Painting Canada: Tom Thomson and the Group of Seven

Toronto - September 26, 2011

An impressive European tour dedicated to Group of Seven

Dulwich Picture Gallery, 19 October 2011 – 8 January 2012
National Museum of Art, Architecture and Design, Oslo, Norway 29 January – 13 May 2012
The Groninger Museum, Groningen, the Netherlands 3 June – 28 October 2012

London’s Dulwich Picture Gallery and The National Gallery of Canada (NGC) are pleased to announce the most impressive exhibition dedicated to Tom Thomson and the Group of Seven ever to travel to Great Britain and Europe.

Painting Canada: Tom Thomson and the Group of Seven is organized by the Dulwich Picture Gallery and the NGC, in collaboration with the National Museum of Art, Architecture and Design, Oslo and the Groninger Museum, with the generous support of the McMichael Canadian Art Collection, the Art Gallery of Ontario, and other institutional and private lenders. The Canadian galleries are lending some of the country’s most iconic paintings, and a significant number of rarely seen works are coming from private collections.

Ian Dejardin, director at Dulwich Picture Gallery, said: “These artists produced some of the most vibrant and beautiful landscapes of the twentieth century. The Canadians have kept this particular light under a bushel for far too long – I am proud, and frankly amazed, that this is to be the very first major exhibition of their work to be held in this country since the sensation of their first showing here in 1924. As for Tom Thomson – what he achieved in his tragically short career (just 5 years) is extraordinary. He is Canada’s very own Van Gogh

"We are delighted that a British admirer of the Group of Seven, Ian Dejardin, chose to mount an exhibition of Canadian art to mark the Bi-centenary of the Dulwich Picture Gallery,’’ said NGC director, Marc Mayer. "Although contemporary Canadian Art is now quite prominent in the world, our historical art deserves a much larger international audience. I am confident that this fine show will turn the tide and for this we are grateful to Dulwich and to Ian.”

Painting Canada will feature some of Canada’s most famous landscape paintings. These bold and exciting works were first celebrated not in Canada, but in London, at the British Empire exhibitions at Wembley in 1924 and 1925. Since then, despite becoming greatly revered in Canada, the work of Thomson and the Group of Seven has remained virtually unknown on the international stage. This major exhibition of Canadian art will be the largest in history to travel to Europe featuring an astonishing 122 paintings, as well as Tom Thomson’s sketchbox. The presentation at Dulwich is made possible thanks to the generous support of Presenting Sponsors RBC Wealth Management and Groupe Aeroplan.

"The Dulwich Picture Gallery and the National Gallery of Canada have combined to create an historic collection of some of Canada's most revered artwork. RBC Wealth Management is honoured to be a presenting sponsor of this milestone exhibit, as it brings some of Canada's most iconic art to a global audience," said George Lewis, Group Head RBC Wealth Management.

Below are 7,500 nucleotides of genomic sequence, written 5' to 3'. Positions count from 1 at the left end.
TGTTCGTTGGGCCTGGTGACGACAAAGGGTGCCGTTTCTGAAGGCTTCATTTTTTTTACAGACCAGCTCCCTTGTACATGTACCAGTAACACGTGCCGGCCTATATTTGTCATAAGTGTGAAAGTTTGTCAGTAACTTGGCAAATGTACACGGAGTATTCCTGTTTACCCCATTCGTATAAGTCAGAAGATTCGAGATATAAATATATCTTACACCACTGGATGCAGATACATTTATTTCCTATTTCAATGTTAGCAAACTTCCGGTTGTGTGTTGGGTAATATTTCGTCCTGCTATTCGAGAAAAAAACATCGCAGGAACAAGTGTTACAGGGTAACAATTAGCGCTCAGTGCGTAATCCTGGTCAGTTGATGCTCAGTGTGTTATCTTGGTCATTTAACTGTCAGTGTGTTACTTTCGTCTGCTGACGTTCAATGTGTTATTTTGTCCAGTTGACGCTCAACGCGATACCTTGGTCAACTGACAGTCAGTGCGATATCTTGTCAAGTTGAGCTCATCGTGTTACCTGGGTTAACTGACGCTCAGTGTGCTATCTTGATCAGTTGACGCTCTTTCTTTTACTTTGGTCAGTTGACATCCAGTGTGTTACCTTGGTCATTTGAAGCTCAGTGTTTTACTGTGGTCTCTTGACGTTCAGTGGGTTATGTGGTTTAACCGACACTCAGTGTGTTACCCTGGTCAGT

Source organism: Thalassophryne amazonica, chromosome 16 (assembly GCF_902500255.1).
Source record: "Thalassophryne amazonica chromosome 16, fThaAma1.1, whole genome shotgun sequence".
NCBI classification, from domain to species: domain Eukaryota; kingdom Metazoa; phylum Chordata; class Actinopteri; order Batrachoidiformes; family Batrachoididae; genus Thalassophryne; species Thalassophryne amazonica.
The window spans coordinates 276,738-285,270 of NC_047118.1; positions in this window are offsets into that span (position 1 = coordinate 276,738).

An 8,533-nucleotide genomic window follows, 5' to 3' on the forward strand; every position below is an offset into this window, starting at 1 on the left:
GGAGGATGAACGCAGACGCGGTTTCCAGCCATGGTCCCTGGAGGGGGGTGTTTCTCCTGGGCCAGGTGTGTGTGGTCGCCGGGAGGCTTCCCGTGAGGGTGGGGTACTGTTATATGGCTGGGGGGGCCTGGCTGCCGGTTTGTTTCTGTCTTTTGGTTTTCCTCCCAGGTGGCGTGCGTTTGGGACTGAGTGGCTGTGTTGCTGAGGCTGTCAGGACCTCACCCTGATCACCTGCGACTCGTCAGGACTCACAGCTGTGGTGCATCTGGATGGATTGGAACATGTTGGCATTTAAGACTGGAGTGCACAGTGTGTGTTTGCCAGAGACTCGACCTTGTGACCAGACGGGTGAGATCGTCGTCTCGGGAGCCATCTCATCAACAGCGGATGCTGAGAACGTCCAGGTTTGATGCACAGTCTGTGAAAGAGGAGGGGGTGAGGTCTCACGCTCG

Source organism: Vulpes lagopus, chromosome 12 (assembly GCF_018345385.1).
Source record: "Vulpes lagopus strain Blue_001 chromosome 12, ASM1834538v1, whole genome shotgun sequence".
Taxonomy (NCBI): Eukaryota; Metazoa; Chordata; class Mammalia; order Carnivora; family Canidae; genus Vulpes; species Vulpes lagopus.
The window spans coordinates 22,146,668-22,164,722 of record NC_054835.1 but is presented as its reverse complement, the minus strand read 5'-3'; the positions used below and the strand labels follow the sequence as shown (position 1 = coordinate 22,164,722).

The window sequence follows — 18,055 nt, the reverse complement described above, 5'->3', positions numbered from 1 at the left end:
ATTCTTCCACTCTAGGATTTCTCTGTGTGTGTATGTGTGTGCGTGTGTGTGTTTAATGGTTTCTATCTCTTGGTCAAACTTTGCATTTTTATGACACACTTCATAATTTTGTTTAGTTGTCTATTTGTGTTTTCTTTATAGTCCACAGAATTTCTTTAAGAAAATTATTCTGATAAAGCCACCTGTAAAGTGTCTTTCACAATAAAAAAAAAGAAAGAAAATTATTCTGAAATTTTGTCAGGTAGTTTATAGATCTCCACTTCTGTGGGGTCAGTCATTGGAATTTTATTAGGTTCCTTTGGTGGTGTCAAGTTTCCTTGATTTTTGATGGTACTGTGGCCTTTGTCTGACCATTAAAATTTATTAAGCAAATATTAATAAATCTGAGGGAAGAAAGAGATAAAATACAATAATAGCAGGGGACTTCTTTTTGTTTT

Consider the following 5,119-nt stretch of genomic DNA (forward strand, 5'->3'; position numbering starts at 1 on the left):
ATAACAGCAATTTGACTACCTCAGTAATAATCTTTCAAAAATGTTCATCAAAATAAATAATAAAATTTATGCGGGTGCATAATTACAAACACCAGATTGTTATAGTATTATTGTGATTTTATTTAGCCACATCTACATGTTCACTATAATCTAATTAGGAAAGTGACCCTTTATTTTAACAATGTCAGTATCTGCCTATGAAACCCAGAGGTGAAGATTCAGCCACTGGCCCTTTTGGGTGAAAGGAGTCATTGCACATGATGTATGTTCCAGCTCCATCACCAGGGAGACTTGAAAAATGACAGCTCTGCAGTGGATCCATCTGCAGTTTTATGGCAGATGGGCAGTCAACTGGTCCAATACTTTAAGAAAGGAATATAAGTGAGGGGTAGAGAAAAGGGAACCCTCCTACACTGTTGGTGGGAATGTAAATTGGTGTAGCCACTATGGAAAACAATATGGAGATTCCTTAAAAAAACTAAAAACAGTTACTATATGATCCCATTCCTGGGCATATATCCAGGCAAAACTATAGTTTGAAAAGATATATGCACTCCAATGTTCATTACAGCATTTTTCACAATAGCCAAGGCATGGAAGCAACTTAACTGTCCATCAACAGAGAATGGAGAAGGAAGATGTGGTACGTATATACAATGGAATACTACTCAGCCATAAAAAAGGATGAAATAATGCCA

"We are honoured to support what is one of the biggest ever expressions of international recognition and impact of Canadian creativity," said Rupert Duchesne, President and CEO, Groupe Aeroplan.

The beginnings of a new art movement
Tom Thomson and J. E. H. MacDonald, Arthur Lismer, Frederick Varley, Frank Johnston and Franklin Carmichael met as employees of the design firm Grip Ltd. in Toronto. The other two members of the Group were A. Y. (Alexander Young) Jackson from Montreal, and Lawren Harris, effectively the Group’s leader. They often met at the Arts and Letters Club of Toronto to discuss their opinions and share their art.

The artists, sometimes known as the ‘Algonquin School’ at this stage, received indirect monetary support from Harris (heir to the Massey-Harris farm machinery fortune) and direct support from Dr. James MacCallum, a Toronto ophthalmologist and collector. Harris and MacCallum collaborated to build a studio building that opened in 1914 to serve as a meeting and working place for the proposed new Canadian art movement.

The progress of this informal group of artists was interrupted by the outbreak of World War I and a further severe blow came in 1917 when Thomson died while canoeing in Algonquin Park. The circumstances of his death and subsequent burial have remained mysterious, a source of myriad conspiracy theories to this day.

From mixed reviews to critical acclaim
Thomson’s seven artist friends reunited after the war. They continued to travel throughout Canada, sketching the landscape and developing techniques to interpret this wild and diverse terrain. In 1920 they finally came together as the Group of Seven and held their first exhibition under that name. Prior to this, the art establishment’s view of the northern Canadian landscape was that it was either unpaintable or too wild and uncouth to be worthy of being painted. Reviews for the 1920 exhibition were mixed, but as the decade progressed the Group came to be recognized as pioneers of a new, Canadian, school of art. Today, every schoolchild is familiar with masterpieces such as Thomson’s The Jack Pine, arguably one of the most famous and beloved paintings in Canada.